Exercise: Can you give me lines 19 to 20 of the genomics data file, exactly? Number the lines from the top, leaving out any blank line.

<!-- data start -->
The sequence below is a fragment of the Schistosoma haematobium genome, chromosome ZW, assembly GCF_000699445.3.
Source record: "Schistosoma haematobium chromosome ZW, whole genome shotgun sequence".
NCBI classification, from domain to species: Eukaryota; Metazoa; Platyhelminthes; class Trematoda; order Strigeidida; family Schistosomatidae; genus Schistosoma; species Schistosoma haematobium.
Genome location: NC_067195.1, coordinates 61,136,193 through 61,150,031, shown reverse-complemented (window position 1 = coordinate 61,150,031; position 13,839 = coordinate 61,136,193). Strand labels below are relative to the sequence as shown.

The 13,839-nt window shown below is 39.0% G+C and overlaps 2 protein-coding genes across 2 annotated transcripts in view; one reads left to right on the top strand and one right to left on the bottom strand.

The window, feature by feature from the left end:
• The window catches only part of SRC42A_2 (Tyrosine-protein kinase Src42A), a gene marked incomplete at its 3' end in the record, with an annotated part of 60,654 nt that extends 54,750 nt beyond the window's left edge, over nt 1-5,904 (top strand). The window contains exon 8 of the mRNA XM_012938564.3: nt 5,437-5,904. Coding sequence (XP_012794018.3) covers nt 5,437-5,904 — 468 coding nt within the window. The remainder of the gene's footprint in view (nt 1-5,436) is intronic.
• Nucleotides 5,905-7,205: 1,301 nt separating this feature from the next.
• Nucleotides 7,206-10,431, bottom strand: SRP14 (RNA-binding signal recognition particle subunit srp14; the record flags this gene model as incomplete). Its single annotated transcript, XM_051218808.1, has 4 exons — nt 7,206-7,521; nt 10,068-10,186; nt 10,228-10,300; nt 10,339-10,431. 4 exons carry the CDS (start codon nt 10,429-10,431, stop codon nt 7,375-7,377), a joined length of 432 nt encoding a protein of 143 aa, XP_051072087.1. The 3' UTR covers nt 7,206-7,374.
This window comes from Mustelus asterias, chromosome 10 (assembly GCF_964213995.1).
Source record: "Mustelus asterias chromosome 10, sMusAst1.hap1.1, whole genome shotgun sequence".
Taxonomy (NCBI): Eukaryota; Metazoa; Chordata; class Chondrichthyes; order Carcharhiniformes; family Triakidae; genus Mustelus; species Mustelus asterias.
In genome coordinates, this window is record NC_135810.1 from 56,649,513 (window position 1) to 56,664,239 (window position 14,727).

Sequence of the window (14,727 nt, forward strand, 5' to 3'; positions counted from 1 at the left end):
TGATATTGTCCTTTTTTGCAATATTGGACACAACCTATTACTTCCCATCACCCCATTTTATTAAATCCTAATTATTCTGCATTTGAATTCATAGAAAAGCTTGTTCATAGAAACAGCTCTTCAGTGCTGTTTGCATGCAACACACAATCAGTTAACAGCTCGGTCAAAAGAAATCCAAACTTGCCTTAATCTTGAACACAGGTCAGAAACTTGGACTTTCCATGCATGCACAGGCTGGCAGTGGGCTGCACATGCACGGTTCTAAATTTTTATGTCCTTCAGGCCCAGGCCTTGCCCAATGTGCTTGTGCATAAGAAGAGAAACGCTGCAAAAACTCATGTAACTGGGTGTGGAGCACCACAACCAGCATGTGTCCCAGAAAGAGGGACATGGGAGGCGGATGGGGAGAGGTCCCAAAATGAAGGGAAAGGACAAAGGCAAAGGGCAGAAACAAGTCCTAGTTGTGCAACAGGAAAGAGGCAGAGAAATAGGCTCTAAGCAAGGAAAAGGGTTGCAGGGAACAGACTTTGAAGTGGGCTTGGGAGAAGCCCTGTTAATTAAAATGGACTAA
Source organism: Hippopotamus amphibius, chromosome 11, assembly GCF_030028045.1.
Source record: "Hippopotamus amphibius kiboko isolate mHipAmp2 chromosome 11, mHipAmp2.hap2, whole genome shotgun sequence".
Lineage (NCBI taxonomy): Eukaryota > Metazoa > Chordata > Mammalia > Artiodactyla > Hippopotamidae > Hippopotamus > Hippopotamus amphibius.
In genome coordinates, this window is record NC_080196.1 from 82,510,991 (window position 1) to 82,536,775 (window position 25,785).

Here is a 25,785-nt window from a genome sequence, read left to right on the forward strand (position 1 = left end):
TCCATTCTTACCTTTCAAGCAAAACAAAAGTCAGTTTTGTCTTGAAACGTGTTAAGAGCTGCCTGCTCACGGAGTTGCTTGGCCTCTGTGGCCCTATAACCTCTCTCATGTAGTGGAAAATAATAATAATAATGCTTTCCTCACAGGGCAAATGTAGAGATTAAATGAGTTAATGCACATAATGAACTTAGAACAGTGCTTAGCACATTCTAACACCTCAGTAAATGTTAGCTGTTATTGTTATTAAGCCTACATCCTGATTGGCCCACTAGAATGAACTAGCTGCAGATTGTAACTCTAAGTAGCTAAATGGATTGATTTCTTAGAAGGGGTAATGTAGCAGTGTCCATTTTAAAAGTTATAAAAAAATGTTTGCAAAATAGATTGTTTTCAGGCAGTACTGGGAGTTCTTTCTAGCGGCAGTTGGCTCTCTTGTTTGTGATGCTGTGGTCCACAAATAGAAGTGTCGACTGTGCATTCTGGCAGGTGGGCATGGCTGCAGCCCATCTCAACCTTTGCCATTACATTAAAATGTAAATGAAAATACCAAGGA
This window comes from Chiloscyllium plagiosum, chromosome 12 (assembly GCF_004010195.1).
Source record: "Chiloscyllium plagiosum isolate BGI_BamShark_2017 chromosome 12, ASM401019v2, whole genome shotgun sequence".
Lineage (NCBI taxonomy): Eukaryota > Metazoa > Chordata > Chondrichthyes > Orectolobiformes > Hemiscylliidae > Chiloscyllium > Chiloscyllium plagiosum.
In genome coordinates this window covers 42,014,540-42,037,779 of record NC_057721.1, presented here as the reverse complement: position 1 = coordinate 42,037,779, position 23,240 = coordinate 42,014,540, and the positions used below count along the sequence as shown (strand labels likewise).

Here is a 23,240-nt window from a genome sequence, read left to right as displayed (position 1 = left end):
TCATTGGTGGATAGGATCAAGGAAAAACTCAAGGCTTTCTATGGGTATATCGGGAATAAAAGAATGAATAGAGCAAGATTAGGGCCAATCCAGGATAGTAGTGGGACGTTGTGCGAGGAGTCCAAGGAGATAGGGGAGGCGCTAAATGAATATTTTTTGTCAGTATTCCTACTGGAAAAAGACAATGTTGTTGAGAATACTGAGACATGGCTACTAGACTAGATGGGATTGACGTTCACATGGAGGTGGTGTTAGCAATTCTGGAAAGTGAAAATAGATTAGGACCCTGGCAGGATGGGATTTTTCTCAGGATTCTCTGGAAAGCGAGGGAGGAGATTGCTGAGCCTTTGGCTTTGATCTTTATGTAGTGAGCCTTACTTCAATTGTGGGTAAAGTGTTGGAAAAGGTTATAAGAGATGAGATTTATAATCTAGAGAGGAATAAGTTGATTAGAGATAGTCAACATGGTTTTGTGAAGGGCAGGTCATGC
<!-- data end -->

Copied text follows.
In genome coordinates, this window is record NC_080196.1 from 82,510,991 (window position 1) to 82,536,775 (window position 25,785).

Here is a 25,785-nt window from a genome sequence, read left to right on the forward strand (position 1 = left end):